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How three members approach the Whole Person concept

Matt Pais

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Advice for striking a balance between work and family

Before she entered the financial services profession, Keunhwa Lori Moon worked 60 to 80 hours a week and frequently traveled out of town. Her job didn’t provide the flexibility that the two-year MDRT member from Fairfax, Virginia, wanted —and now has — to spend with her family.

While her new schedule often means working on Sundays to connect with clients at their convenience, Moon does not work on Saturdays and, as the mother of three kids, has a date with each of them one Saturday per month. Her oldest daughter likes the Cheesecake Factory; her other daughter likes Panera and doesn’t let her go there with anyone else; her son enjoys going to Barnes and Noble to read.

“I felt bad because I felt like I wasn’t doing anything with him and I wasn’t really communicating with him at the store,” Moon said. “But he said, ‘Mommy, I’m having the best time of my life.’”

Both present and available
The individual-dates concept stems from Moon once reading that “the worst parent is the one who’s visible but not available.” That’s why, when she works at home, she closes the door to distinguish the time she’s working; if she’s not working, she makes sure the kids know she is in the room and there for them. The one-on-one dates provide individual attention while also allowing one Saturday each month for Moon to take a break. These priorities provide not only a balance between work and her personal life, but a balance within the personal life as well.

Chee Hong Gan, ChFC, CLU, and his wife used to have a date night one Friday each month, but, like many who live in Singapore, he’d spend all other weeknights working. He’s recently made adjustments to his practice so he can take off Wednesday nights to be with his wife and 16-month-old daughter, and toward the beginning of that change, the eight-year MDRT member recognized the impact.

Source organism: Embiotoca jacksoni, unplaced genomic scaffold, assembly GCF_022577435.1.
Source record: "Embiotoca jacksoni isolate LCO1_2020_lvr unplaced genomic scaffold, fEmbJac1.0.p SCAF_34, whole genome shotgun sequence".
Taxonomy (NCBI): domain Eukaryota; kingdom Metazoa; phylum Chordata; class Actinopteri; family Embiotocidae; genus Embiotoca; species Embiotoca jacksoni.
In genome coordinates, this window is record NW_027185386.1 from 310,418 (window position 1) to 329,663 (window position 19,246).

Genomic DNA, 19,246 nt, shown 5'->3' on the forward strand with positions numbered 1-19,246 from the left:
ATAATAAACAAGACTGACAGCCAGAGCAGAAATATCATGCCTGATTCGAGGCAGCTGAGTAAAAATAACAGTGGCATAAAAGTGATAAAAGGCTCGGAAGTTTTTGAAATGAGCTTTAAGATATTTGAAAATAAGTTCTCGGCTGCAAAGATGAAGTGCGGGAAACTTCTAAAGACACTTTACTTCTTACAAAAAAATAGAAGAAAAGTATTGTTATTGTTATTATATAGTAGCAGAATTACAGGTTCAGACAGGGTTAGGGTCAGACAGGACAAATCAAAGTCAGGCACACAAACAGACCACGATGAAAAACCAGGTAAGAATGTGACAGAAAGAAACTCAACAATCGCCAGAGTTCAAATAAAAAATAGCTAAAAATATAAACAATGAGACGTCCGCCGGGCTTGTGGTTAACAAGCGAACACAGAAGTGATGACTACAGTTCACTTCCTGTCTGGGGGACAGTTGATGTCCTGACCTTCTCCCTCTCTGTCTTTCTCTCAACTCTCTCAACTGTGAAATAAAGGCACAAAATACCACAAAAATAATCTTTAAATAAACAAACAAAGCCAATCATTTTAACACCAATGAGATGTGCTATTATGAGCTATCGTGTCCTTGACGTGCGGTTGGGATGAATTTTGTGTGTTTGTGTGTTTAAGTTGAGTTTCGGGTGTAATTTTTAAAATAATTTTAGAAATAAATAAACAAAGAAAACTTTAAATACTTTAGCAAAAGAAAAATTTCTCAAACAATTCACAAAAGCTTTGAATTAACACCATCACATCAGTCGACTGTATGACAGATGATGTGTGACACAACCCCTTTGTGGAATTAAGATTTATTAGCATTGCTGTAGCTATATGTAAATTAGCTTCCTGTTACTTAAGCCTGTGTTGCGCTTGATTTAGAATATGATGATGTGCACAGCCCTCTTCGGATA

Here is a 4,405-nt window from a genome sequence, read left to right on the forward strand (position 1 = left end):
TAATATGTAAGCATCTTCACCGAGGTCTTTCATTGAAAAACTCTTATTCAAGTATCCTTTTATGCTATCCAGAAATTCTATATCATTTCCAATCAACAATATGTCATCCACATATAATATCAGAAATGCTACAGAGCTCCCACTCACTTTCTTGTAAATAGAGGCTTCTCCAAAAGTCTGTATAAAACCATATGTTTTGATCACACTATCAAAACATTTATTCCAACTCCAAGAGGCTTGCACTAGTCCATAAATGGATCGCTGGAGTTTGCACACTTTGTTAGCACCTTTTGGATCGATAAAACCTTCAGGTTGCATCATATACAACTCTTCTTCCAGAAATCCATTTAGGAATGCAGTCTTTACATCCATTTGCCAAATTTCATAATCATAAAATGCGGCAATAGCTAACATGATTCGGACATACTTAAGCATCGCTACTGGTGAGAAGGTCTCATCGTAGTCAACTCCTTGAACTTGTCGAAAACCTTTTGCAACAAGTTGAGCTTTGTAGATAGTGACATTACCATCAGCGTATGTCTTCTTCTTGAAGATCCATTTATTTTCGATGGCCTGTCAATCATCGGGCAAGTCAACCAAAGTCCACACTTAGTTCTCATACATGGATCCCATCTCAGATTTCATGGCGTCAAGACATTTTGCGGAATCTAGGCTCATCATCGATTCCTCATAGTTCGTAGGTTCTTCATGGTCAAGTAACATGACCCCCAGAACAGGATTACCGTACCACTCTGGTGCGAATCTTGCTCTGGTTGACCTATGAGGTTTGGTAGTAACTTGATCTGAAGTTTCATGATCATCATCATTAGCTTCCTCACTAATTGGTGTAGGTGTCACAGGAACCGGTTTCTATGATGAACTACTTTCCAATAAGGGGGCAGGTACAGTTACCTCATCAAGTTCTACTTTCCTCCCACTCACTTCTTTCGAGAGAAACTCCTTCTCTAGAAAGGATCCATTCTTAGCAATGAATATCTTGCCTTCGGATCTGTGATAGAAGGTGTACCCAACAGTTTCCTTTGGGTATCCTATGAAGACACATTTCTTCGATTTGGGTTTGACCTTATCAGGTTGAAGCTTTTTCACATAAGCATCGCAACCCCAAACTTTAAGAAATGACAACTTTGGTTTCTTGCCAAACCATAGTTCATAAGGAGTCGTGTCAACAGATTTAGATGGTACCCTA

“What happens on Mondays and Tuesdays probably gets forgotten when you want to talk about it on Saturday,” he said. “Introducing a Wednesday helps to keep up with recent events. It also minimizes the time away and gives us some time to sit down, have a good meal and talk about things in both of our lives and what’s happening with our daughter.”

Adjusting the schedule
To free up this time, Gan added a staff member to take over some of the work he used to do, like delivering documents or getting forms signed. Now he focuses more on meetings about the client’s portfolio or agenda, and has more flexibility in his schedule to consider how he can improve the business as a whole.

“The danger of being engaged all the time is you miss the big picture,” he said. As a result, he has seen an improvement in staff efficiency and has more time to do other things personally and professionally. “It doesn’t seem like I’m always rushing for stuff,” he said, adding that he hopes to increase the number of weeknights he spends at home to three.

The degree to which advisors develop friendships with clients is always an interesting point of discussion. For Mark Robert Rando, a five-year MDRT member from Bunbury, Western Australia, Australia, establishing those bonds is essential.

While Rando lives in a moderately sized community of approximately 60,000, there are more than 100 advisors in the area and four other businesses on his street alone. Plus, many potential clients believe they are better off seeking advice four hours away in a larger city. It all means that Rando and other local advisors need to go above and beyond to be seen positively. “When you live in a small town like mine, the last thing you want to do is go out to dinner and have someone stick a knife in your back,” he said.

Establishing connections
A self-proclaimed Harley-Davidson “fanatic,” Rando often texts clients who also own motorcycles about meeting up for a ride and lunch. He connects with the community by sponsoring local projects, attending sporting events and participating in his local chapter for motorcycle enthusiasts. By sharing his passions (which also include fishing and golf) with clients, he has made connections that lead to spending time together socially.

This never creates any complications, Rando said, because he does not mix the personal and professional. He does not talk business when out fishing or riding motorcycles with clients; if he calls a client who is a friend about a business matter, he will begin the conversation by saying, “This is a business call.”

And his clients/friends follow suit. One called him recently and said, “This is a business call,” leading into a conversation about Rando’s office renovations. The day before, however, he called Rando — whom he affectionately calls “Randy” —and said it was a friendly call, asking if he wanted to get a beer. Rando declined, but not because he didn’t want to blur lines about the relationship: “I’m on a diet,” he said.


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